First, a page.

- Associated Press - Tuesday, April 15, 2014

SACRAMENTO, Calif. (AP) - A gritty Los Angeles suburb targeted in a federal corruption probe had virtually no controls over how taxpayer money was spent, opening the way for officials to run up credit-card bills and take questionable leave time that in one case nearly doubled an employee’s salary, state audits found Tuesday.

Among the problems in the small city of Cudahy, auditors found nearly $23 million in redevelopment funds had been improperly transferred to two city entities.

The city “displayed little regard for fundamental accounting and fiscal management practices necessary to promote transparency and protect taxpayer dollars,” state Controller John Chiang said in a statement.

“The few rules that did exist were not followed and questionable spending was rampant,” said Chiang, who ordered the return of the redevelopment funds.

Three audits, covering the period from July 2010 to June 2012, depicted a rogue government where books were out of balance, officials increased their pay with dubious leave time and nearly half the charges on city credit cards were judged “questionable,” including for meals and hotels.

Auditors found the community services director earned $214,000 in 2012, with nearly half the pay claimed from leave time. The bookkeeping was so disorganized that it was difficult to determine how the pay was calculated or if it was valid, they said.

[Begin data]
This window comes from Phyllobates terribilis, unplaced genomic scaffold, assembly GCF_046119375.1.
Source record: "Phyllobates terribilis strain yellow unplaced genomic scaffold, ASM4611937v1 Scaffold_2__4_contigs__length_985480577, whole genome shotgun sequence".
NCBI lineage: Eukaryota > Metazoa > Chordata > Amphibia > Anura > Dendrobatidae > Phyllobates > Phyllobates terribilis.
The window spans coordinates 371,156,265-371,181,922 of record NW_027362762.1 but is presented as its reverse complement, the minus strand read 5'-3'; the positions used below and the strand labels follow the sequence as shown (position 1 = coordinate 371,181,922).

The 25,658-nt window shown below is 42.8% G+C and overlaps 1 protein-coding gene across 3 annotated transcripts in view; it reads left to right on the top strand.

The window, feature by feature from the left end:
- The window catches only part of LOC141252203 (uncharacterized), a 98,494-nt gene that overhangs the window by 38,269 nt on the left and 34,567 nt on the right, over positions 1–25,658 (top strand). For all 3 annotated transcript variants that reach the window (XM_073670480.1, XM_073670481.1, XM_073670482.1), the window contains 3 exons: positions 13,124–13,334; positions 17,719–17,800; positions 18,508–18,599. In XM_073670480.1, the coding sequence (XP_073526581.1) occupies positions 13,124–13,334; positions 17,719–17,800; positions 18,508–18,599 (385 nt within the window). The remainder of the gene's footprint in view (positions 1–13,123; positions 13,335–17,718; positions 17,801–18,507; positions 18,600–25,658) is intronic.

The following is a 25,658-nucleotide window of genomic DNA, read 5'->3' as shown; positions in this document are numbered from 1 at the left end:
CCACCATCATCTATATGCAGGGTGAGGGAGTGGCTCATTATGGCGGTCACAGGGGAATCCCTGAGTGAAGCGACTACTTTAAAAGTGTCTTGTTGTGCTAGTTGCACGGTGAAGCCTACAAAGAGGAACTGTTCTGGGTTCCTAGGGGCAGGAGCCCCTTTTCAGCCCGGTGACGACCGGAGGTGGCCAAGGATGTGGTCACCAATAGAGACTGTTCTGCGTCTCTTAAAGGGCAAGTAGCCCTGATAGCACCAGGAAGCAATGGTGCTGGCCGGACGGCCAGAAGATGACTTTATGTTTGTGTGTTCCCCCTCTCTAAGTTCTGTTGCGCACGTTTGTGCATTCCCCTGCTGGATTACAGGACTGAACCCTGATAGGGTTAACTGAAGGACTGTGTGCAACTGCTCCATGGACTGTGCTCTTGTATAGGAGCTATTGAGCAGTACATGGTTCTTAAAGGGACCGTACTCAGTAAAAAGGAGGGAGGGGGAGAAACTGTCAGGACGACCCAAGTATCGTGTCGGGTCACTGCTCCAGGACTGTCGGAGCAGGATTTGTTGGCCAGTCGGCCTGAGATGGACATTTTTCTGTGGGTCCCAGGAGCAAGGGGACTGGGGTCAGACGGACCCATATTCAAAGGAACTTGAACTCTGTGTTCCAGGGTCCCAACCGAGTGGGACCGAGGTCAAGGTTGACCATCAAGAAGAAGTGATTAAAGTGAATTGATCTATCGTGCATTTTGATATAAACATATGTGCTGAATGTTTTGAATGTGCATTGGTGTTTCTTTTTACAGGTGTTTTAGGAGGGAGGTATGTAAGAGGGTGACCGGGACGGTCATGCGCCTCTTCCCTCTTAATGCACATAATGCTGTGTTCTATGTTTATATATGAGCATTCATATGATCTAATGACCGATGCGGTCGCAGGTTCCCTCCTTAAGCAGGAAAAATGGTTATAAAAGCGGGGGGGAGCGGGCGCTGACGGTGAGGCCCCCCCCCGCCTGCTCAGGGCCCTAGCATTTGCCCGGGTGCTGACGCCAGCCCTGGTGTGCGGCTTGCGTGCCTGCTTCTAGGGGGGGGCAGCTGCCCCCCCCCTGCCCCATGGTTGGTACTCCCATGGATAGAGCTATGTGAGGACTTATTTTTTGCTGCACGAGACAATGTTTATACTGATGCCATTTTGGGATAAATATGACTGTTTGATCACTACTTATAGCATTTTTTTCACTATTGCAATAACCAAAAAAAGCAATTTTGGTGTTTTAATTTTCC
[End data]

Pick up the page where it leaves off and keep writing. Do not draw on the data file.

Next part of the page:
City officials requested the audits after some of their predecessors were snagged in a federal corruption investigation. Former Mayor David Silva, a former councilman and another official were convicted for their roles in the payment of cash bribes from a businessman in exchange for supporting a marijuana dispensary.

Cudahy is among a group of struggling cities southeast of downtown Los Angeles that have seen a string of corruption convictions, including in Bell, which became a byword for government abuses.

On Monday, Bell’s former city manager was sentenced in federal court to 33 months in prison for income tax evasion. Robert Rizzo, 60, pleaded guilty in January to conspiracy and filing a false federal income tax return. He also has pleaded no contest to 69 counts of fraud, misappropriation of public funds, falsification of public records and other charges. He is due to be sentenced in state court on those charges Wednesday.

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